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The Reformation Herald Online Edition


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Organization in the Work of God’s People
Alfons Balbach

From the top of a mountain, Balaam contemplated the encampment of God’s chosen people. And he was amazed. While his mind was full of curses he had prepared, he was constrained to pronounce blessings. He said: “How shall I curse, whom God hath not cursed?” (Numbers 23:8).

“As Balaam looked upon the encampment of Israel he beheld with astonishment the evidence of their prosperity. They had been represented to him as a rude, disorganized multitude, infesting the country in roving bands that were a pest and terror to the surrounding nations; but their appearance was the reverse of all this. He saw the vast extent and perfect arrangement of their camp, everything bearing the marks of thorough discipline and order. He was shown the favor with which God regarded Israel, and their distinctive character as His chosen people. They were not to stand upon a level with other nations, but to be exalted above them all.”1

Discipline, order, and organization constitute a distinctive character mark of God’s people.

In the plan of God, we have been put together so that we may work together, feeling our dependence upon one another. This is why church organization is a must. The importance of teamwork is also emphasized in the Bible.

Among the early Christians the two-by-two method worked as an ambulatory school. An experienced worker and a younger brother formed a team of two and worked together. When the younger one had gained enough experience, he became the instructor of a new apprentice that was assigned to him. In this way, the teams kept multiplying.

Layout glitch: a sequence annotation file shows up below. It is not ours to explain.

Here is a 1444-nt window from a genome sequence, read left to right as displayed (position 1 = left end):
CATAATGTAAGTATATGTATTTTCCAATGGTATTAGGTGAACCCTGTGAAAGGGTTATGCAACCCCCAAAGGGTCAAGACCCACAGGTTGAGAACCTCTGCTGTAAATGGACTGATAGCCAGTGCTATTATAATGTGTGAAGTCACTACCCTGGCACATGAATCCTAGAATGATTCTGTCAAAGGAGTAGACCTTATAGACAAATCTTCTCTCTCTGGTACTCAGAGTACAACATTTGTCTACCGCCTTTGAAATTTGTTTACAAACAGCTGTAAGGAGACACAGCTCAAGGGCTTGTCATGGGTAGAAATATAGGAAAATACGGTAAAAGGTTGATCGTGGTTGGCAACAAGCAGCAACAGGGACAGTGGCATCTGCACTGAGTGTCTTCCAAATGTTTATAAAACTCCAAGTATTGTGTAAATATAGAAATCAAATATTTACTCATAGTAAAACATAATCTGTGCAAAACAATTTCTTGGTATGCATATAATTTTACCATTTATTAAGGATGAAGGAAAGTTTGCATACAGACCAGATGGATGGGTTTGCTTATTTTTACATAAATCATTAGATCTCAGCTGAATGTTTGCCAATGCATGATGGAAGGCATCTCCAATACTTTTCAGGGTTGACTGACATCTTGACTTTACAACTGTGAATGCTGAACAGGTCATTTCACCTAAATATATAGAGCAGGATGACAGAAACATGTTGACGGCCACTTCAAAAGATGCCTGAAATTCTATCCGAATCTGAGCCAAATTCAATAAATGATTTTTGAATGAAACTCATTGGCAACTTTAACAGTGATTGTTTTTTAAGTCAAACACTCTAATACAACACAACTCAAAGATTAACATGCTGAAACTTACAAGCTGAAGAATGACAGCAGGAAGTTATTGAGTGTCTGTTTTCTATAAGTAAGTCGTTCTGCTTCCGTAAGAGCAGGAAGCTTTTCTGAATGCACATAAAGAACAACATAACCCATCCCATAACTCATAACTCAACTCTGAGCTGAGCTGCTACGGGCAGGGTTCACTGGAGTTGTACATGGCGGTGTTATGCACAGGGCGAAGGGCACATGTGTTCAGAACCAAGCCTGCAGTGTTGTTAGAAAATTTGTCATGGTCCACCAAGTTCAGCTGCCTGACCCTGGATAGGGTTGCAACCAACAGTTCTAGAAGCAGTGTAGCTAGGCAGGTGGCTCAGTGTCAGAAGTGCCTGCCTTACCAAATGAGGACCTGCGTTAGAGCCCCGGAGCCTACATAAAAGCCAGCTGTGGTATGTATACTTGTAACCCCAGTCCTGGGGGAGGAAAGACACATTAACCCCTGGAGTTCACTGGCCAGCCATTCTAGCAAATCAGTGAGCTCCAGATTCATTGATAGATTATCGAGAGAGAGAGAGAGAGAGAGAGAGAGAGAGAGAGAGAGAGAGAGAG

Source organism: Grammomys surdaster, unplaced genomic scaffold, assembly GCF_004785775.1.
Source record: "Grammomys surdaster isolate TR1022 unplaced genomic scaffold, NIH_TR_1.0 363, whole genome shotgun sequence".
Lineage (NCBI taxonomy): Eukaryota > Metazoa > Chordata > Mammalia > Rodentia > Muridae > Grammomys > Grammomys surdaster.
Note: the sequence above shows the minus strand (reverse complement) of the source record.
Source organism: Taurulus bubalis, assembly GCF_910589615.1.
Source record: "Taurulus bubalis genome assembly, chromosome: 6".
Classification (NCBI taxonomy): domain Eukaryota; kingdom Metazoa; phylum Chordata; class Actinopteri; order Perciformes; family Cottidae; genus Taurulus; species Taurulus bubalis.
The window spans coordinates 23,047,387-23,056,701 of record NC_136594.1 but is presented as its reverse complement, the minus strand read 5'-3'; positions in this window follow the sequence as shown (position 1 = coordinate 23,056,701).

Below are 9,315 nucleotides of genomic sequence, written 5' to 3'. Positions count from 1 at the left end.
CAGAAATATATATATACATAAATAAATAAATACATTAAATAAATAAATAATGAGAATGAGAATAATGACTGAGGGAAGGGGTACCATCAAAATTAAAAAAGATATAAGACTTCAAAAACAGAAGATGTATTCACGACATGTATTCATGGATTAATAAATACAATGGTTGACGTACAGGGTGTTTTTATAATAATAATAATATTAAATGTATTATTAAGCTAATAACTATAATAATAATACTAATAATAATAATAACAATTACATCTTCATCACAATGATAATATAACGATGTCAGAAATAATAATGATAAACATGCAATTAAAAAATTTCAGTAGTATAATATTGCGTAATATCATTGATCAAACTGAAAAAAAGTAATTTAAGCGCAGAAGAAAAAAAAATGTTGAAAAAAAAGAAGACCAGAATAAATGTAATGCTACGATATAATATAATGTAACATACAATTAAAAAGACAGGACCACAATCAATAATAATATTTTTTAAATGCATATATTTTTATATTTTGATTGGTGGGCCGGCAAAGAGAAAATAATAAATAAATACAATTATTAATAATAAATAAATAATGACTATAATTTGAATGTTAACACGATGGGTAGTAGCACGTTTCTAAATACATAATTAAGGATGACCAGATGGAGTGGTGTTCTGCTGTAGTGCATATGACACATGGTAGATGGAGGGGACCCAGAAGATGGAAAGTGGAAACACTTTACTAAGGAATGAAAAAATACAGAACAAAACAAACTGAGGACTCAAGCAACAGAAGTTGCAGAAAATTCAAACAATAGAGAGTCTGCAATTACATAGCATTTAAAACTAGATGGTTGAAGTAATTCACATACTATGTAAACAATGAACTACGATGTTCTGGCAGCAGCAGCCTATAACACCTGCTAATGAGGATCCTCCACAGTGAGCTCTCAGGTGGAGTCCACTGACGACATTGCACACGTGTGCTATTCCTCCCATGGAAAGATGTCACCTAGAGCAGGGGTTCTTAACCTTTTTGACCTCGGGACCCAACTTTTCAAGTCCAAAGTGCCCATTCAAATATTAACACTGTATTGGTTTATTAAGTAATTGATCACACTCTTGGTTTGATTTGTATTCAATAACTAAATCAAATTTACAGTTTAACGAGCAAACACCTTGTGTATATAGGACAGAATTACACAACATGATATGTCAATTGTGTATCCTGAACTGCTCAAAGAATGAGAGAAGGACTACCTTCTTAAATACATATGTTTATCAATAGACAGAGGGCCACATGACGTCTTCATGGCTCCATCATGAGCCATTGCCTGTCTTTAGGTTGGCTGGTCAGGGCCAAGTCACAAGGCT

It is never too late to implement this method. All those who decide to join and work together for a good purpose prove to be wise.

The apostle Paul says we should learn a lesson of unity and cooperation from the human body.

“For the body is not one member, but many. If the foot shall say, Because I am not the hand, I am not of the body; is it therefore not of the body? And if the ear shall say, Because I am not the eye, I am not of the body; is it therefore not of the body? If the whole body were an eye, where were the hearing? If the whole were hearing, where were the smelling? But now hath God set the members every one of them in the body, as it hath pleased him. And if they were all one member, where were the body? But now are they many members, yet but one body. And the eye cannot say unto the hand, I have no need of thee: nor again the head to the feet, I have no need of you. Nay, much more those members of the body, which seem to be more feeble, are necessary: and those members of the body, which we think to be less honourable, upon these we bestow more abundant honour; and our uncomely parts have more abundant comeliness. For our comely parts have no need: but God hath tempered the body together, having given more abundant honour to that part which lacked” (1 Corinthians 12:14–24).

Suppose you are in the middle of an orchard, it’s time to eat, and you are getting hungry. How many organs work together? First, the stomach sends a message to the mind, and the mind tells the eyes to look around for the trees laden with apples, pears, prunes, figs, and so on. Then in order to reach these fruits, the eyes will depend on the legs to take you to the trees. Then the mind directs the eyes and hands to the fruits that you choose to pick. The eyes examine the fruits to make sure they are not wormy. When the fruit reaches the mouth, the nose with its sense of smell and the tongue with its taste buds must approve or reject it. If it is accepted, then the teeth begin to work with the help of the tongue. After the food has been masticated and swallowed, the stomach is happy to receive and digest it. What would happen if suddenly these organs refused to work together, in perfect cooperation and independence? The results would be confusion, chaos, and eventually death.

The biblical teaching in 1 Corin-thians 12:14–24 is reinforced in Ephesians 4:16, where we read: